If you’re obese, and adjusting your diet and exercise habits haven’t been effective for weight loss, you have good reason to consider a procedure to help you lose weight. More than one-third of Americans have a body mass index of 30 or more, putting them at risk for a host of chronic conditions. Almost 20% of the deaths of people between the ages of 40 and 85 years in the United States can be attributed to obesity.
Given those sobering statistics, it’s somewhat surprising to learn that only about 2% of the people who qualify for weight loss surgery actually get it. Cost, concerns about the invasiveness of surgery, or being only mildly to moderately obese are all barriers that may prevent you from seeking surgical intervention for weight loss.
The gastric balloon
The gastric balloon was first introduced in the 1980s, but researchers at the time were unable to demonstrate that the device was efficient. Today’s gastric balloons are significantly different. The deflated balloon—sometimes in capsule form—is placed in your stomach through a minimally invasive means. It’s then filled with either a saline solution or with gas to inflate it.
The balloon takes up space in your stomach, which helps you feel full and prevents you from overeating. It’s temporary, though, and the balloon is removed, usually after six months.
Other weight loss methods
Gastric sleeves, gastric bands, and gastric bypass surgeries still have practical applications and are sometimes the best methods for treatment. However, there are some clear benefits to the gastric balloon when it’s the most appropriate approach.
Other weight loss surgeries are just that: surgical interventions. Dr. Reilly wouldn’t suggest surgery if the benefits didn’t outweigh the risks, but there are inherent risks with any surgery. The gastric balloon is placed using a tool called an endoscope, and the process is less invasive and has a far shorter recovery time—usually hours—than a surgical procedure.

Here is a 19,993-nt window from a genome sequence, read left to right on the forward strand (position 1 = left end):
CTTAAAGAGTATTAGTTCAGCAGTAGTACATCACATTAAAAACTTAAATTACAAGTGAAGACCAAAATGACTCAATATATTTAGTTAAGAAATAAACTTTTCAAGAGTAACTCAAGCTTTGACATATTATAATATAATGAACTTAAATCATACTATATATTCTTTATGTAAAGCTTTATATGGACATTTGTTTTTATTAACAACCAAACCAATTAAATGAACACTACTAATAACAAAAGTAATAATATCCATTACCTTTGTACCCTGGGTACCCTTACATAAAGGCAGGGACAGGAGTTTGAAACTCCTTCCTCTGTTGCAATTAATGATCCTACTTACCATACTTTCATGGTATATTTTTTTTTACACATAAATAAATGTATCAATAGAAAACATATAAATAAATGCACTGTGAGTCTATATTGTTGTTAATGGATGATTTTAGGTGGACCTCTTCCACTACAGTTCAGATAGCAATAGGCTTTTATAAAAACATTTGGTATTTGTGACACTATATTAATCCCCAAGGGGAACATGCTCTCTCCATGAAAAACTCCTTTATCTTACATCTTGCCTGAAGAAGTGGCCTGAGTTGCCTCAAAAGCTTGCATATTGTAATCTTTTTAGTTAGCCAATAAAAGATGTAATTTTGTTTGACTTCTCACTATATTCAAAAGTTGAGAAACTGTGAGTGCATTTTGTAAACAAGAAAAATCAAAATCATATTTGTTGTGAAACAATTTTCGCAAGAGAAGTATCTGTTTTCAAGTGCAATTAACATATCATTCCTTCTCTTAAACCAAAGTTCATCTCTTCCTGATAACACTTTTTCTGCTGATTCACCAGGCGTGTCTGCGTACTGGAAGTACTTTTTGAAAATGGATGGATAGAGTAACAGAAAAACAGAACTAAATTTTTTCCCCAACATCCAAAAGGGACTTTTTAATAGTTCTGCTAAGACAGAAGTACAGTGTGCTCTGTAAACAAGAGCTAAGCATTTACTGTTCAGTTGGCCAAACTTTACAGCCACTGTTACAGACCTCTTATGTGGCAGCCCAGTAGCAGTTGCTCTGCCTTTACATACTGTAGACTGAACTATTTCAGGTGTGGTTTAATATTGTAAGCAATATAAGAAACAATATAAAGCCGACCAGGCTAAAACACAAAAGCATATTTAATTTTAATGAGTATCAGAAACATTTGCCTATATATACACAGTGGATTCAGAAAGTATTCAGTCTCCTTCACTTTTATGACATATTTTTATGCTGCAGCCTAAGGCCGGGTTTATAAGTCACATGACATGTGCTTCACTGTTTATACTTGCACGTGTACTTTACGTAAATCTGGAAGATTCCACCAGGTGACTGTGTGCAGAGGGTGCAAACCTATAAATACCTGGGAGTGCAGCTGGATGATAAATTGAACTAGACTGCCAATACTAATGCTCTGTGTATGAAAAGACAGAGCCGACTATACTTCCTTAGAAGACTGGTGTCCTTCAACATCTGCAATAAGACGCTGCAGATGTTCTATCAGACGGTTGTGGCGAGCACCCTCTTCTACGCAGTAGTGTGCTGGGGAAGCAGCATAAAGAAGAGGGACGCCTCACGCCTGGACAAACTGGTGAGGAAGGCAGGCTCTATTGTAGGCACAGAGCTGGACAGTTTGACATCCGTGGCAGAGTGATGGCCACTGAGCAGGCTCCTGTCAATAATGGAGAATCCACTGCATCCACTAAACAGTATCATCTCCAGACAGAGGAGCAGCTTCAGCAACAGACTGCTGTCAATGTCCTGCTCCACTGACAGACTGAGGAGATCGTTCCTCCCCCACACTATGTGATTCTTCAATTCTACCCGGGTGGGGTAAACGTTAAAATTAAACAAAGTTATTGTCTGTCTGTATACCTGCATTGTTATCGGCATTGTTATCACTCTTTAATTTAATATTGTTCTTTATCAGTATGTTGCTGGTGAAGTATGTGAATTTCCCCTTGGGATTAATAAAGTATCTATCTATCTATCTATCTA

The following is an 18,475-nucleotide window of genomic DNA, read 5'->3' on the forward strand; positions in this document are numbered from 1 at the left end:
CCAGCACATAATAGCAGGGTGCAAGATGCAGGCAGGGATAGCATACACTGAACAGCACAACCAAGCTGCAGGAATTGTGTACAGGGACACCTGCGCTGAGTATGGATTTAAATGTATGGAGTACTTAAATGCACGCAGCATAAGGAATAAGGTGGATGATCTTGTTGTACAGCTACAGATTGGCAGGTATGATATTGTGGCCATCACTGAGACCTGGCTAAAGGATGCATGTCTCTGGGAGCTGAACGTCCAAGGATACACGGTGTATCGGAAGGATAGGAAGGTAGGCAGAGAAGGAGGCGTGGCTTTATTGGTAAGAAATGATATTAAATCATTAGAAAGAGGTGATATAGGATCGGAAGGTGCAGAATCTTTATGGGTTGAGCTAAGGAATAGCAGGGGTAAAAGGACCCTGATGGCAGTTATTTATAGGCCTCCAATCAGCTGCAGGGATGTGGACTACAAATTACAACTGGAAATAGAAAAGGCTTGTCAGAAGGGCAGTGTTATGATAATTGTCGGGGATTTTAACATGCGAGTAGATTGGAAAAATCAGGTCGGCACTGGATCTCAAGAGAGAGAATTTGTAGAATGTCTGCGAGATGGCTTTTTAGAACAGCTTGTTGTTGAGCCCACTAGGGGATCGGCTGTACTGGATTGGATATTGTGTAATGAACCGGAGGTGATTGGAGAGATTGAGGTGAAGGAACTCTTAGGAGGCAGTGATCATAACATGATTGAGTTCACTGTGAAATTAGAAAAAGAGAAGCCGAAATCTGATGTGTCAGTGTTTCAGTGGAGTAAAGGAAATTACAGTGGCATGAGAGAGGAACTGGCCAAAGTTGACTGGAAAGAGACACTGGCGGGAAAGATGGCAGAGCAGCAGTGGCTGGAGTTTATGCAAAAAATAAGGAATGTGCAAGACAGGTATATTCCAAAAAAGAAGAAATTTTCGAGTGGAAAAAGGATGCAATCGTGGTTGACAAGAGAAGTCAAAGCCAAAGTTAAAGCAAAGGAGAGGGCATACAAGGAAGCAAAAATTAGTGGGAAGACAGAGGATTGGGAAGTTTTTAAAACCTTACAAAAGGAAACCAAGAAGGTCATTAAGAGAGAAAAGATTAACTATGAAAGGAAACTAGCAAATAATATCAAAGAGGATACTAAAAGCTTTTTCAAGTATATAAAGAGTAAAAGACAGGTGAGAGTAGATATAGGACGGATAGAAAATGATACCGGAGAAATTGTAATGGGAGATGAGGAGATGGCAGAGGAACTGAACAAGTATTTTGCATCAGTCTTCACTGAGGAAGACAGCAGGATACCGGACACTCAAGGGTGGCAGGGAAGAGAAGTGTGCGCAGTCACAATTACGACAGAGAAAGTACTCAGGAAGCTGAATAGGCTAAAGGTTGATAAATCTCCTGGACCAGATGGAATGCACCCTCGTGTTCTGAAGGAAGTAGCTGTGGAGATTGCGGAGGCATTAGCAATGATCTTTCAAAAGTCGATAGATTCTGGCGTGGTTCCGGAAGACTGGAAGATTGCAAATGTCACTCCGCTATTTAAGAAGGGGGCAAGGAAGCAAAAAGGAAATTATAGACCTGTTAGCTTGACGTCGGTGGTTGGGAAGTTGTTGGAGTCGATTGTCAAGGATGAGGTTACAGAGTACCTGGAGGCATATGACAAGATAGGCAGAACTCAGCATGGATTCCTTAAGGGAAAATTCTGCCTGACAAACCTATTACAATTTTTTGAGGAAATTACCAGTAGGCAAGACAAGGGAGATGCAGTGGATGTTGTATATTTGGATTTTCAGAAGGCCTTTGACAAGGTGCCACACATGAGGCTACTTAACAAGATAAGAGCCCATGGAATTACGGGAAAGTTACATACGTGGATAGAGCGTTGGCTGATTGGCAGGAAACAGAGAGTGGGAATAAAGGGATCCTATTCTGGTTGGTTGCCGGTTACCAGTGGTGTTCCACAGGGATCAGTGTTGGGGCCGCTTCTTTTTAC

Because Dr. Reilly uses an endoscope, you don’t have surgical incisions, which lowers the chance you’ll develop an infection. You’ll be able to return to your normal activities after 24 hours, with no lifting restrictions.
Some weight loss surgeries involve relatively drastic and permanent changes to your digestive system. Depending on your circumstances, these changes can be beneficial, but if you can achieve the same result through less drastic means, all the better.
If you have a BMI of 30 or more, that is usually about 25 pounds overweight, you may be a good candidate for the gastric balloon. Losing even a few pounds can reduce your risk of developing diabetes, hypertension, cardiovascular disease, and a host of other chronic conditions that have been linked to obesity.
If you’d like to learn more about the gastric balloon, book an appointment by phone or online with Dr. Reilly at Houston Surgical Associates. He’s happy to provide a consultation and discuss your individual situation, specific needs, and make a treatment recommendation that will help you meet your goals.